Caguioa versus Yap: the face of the PBA[edit]

In 1999, Jaworski left Ginebra to pursue a political career, making Purefoods’ Patrimonio the undisputed face of the league. His departure from the team that he led for so many years also resulted to the team struggling to find a new identity. Two years later, Ginebra brought in the extremely charismatic Mark Caguioa, a virtually unknown player from the rookie draft. The man who was eventually called “The Spark” caught the attention of the millions of Ginebra fans and became their new darling because of his talent, will, and passion for the game.[7]

Mark Caguioa of Barangay Ginebra guards James Yap of San Mig Coffee during their PBA Philippine Cup semifinals series.

Caguioa's entry also came at a time when Patrimonio was close to retirement and the league needed a new face to carry the PBA banner. Caguioa was fit and ready for that role. With Patrimonio slowing down, it was Purefoods’ turn to look for its new franchise player. In 2004, that player turned out to be James Yap, who was drafted second overall by the team in the 2004 draft. Unlike Caguioa when he entered the league, Yap was already a well-known player, being a superstar in the collegiate and amateur ranks. He also appeared to be the perfect replacement for Patrimonio – he was popular, equally good-looking, and had the wholesome persona that the Hotdogs were looking for. Yap’s popularity surged even more when he tied the knot with celebrity actress Kris Aquino and found himself being adored by the masses, including the non-basketball watchers.[7]

For the decade, two of the most popular and most talented players in the league doubled as the franchise players of Ginebra and Purefoods, just like in the playing years of Jaworski and Patrimonio.[8] So notable is the parallelism that after a playoff game wherein Yap made the winning basket, Coach Tim Cone of San Mig Super Coffee remarked, “In the old days it would’ve come down to Alvin Patrimonio making a big post move. But nowadays James hits a big shot... Well, I guess, Manila Clasico, it should come down to the last possession. And it did today. It came down to a James Yap three-point shot.”[27] For San Mig Coffee Team Governor Rene Pardo, Yap is the face of the PBA, representing what Jaworski was to the pro league in the seventies and eighties, and Patrimonio in the nineties.[28]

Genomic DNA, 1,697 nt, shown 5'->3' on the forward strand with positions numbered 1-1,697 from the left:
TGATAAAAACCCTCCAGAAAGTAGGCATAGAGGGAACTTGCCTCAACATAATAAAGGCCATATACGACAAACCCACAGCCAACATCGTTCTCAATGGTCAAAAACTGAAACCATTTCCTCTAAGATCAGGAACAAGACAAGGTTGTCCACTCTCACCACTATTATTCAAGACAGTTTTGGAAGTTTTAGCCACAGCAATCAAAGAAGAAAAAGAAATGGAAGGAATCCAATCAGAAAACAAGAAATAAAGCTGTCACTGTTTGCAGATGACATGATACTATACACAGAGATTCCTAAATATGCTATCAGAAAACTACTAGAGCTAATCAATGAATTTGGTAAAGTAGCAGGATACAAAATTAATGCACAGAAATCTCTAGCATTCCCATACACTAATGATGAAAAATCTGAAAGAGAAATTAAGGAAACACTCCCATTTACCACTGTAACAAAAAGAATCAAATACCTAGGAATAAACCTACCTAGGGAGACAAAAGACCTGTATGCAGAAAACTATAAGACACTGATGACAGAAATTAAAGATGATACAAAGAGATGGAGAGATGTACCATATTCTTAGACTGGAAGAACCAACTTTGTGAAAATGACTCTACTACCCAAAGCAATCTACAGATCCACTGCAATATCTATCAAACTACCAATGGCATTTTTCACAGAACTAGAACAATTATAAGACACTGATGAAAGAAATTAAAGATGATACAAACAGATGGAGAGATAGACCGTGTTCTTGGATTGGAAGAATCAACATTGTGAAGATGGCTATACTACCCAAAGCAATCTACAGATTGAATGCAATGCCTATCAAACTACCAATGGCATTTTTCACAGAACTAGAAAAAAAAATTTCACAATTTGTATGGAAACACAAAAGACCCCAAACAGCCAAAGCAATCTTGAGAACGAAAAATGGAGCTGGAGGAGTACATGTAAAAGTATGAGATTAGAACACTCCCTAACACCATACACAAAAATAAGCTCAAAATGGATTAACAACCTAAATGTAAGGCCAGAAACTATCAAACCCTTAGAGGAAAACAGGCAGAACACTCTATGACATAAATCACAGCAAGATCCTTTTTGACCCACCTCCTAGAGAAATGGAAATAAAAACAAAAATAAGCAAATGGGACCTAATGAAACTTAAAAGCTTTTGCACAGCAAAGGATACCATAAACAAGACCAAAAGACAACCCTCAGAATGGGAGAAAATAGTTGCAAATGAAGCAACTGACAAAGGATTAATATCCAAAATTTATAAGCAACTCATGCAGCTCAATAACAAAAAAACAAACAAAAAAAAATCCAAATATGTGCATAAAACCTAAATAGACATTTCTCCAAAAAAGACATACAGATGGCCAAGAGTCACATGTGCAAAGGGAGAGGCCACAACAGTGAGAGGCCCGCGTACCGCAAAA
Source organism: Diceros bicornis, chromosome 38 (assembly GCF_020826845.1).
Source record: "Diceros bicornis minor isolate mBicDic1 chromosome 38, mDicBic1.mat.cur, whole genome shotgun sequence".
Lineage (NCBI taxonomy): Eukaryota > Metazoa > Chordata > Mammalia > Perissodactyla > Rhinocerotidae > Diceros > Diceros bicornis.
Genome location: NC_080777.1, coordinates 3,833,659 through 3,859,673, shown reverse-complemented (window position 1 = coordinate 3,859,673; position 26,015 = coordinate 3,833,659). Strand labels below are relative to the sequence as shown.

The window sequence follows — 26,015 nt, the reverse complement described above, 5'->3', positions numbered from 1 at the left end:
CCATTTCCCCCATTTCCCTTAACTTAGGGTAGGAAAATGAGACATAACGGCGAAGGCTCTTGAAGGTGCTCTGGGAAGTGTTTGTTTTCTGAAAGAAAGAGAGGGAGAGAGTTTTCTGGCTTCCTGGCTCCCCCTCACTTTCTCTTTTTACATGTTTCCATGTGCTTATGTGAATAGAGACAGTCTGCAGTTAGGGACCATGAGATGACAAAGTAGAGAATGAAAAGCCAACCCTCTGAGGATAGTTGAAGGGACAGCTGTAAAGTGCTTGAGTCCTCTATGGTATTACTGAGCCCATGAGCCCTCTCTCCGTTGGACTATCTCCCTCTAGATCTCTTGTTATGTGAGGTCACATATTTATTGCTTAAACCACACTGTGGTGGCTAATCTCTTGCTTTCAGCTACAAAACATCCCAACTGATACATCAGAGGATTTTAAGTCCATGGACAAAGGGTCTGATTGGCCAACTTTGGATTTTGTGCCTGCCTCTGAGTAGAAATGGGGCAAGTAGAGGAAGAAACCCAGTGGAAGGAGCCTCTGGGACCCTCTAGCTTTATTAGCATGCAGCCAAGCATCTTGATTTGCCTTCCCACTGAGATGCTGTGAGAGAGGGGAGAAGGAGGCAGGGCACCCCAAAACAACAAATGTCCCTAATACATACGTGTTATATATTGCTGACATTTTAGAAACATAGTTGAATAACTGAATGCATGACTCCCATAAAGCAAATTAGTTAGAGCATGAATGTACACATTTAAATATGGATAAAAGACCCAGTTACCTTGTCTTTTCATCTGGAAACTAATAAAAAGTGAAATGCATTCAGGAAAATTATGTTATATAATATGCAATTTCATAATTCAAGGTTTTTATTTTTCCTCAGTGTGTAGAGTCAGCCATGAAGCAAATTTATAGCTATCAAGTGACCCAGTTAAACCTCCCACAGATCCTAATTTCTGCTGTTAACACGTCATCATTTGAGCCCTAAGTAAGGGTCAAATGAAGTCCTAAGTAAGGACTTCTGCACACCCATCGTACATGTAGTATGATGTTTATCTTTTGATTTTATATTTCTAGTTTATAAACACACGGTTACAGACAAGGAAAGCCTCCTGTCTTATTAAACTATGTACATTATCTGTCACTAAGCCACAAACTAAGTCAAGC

So far in their respective careers, Yap has been named the league’s Most Valuable Player (MVP) twice,[29][30] while Caguioa has been chosen as the MVP once.[31] Both have also been part of the Mythical Teams several times, consequently becoming competitors against each other for the top individual award. Comparison between the two players thus seems inevitable.[32] As to who between the two should be considered as more popular, more talented, and more deserving to be called the “face of the PBA” remains a debate between the fanbases of both clubs.[33][34] During games between the two teams, the pro-Ginebra crowd would boo Yap, and vice versa: the pro-San Mig Cofee crowd would also boo Caguioa, whenever either touches the ball.[35][36]

Ginebra’s playoff heartbreaks[edit]

Winning all three playoff series during the Caguioa-Yap era, the Purefoods teams were responsible for eliminating Barangay Ginebra from title contention.

In the 2012 Commissioner’s Cup, Yap and his B-Meg Llamados played against a Caguioa-less Barangay Ginebra team in the semifinals. It was actually Yap who accidentally hit Caguioa in the right eye during an elimination round game that led to the Ginebra topgunner being sidelined for the rest of the conference.[37]

During one of the games of the series, struggling Ginebra import Jackson Vroman lost his cool and shoved B-Meg center Yancy de Ocampo in the face. The Ginebra import was called for a flagrant foul penalty 1 only,[38] dodging what would have merited an automatic ejection and possibly a one-game suspension.[39]

B-Meg won the series against Ginebra,[40] and eventually the championship in what was considered as one of the greatest Game Seven victories in PBA history.[41][42]

In the 2012 Governors’ Cup, B-Meg defeated Ginebra twice in crucial games: the first in the semifinal round,[43] and the second in the playoff game for the last Finals slot. In that game played on July 20, 2012, B-Meg’s Peter June Simon nailed a putback off a missed attempt by import Marqus Blakely with 2.5 seconds left in the gameclock to lift his team over Barangay Ginebra, 74-72.[44]

Tipoff between Marc Pingris of San Mig Coffee and Greg Slaughter of Barangay Ginebra during Game 1 of their 2013-14 PBA Philippine Cup Semifinals series.

The rivals met once more in an epic seven-game semifinals of the 2013-14 PBA Philippine Cup. In the dying seconds of Game 1 of the 2013-14 Philippine Cup Semifinals, the inbound pass of Barangay Ginebra's Mac Baracael was stolen by Joe Devance, after which San Mig Super Coffee (Purefoods) guard Mark Barroca quickly ran down the court and sank the go-ahead one-hander to give his team an 85-83 win.[45] In the fifth game of the series, James Yap, with his team down by one in the last 22.4 seconds, scored a three-pointer to tow his team to victory. Yap made up for the last missed three-pointer he shot in Game 4 that could have extended that game into overtime.[27] In that same game, forward Mac Baracael of Barangay Ginebra committed a closed-fist foul against center Rafi Reavis of San Mig Super Coffee. Only a regular foul was called against Baracael, which allowed him to play the do-or-die Game 6 for his team.

In Game 6, former Ginebra playing-coach and legend Robert Jaworski fired up the players of his former team when he visited the locker room at halftime. Ginebra rallied from a double-digit first half deficit to win the game and force a deciding Game 7.[46] But in the do-or-die match, San Mig’s starting backcourt duo of Yap and Simon dropped 30 and 28 points, respectively, to finally put away their rivals.[47] San Mig, which struggled early in the tournament starting with a 1-5 record, once again eliminated Barangay Ginebra, which even topped the elimination round.[47] The Mixers went on to win the championship, and later, became the season's Grand Slam winner.[48]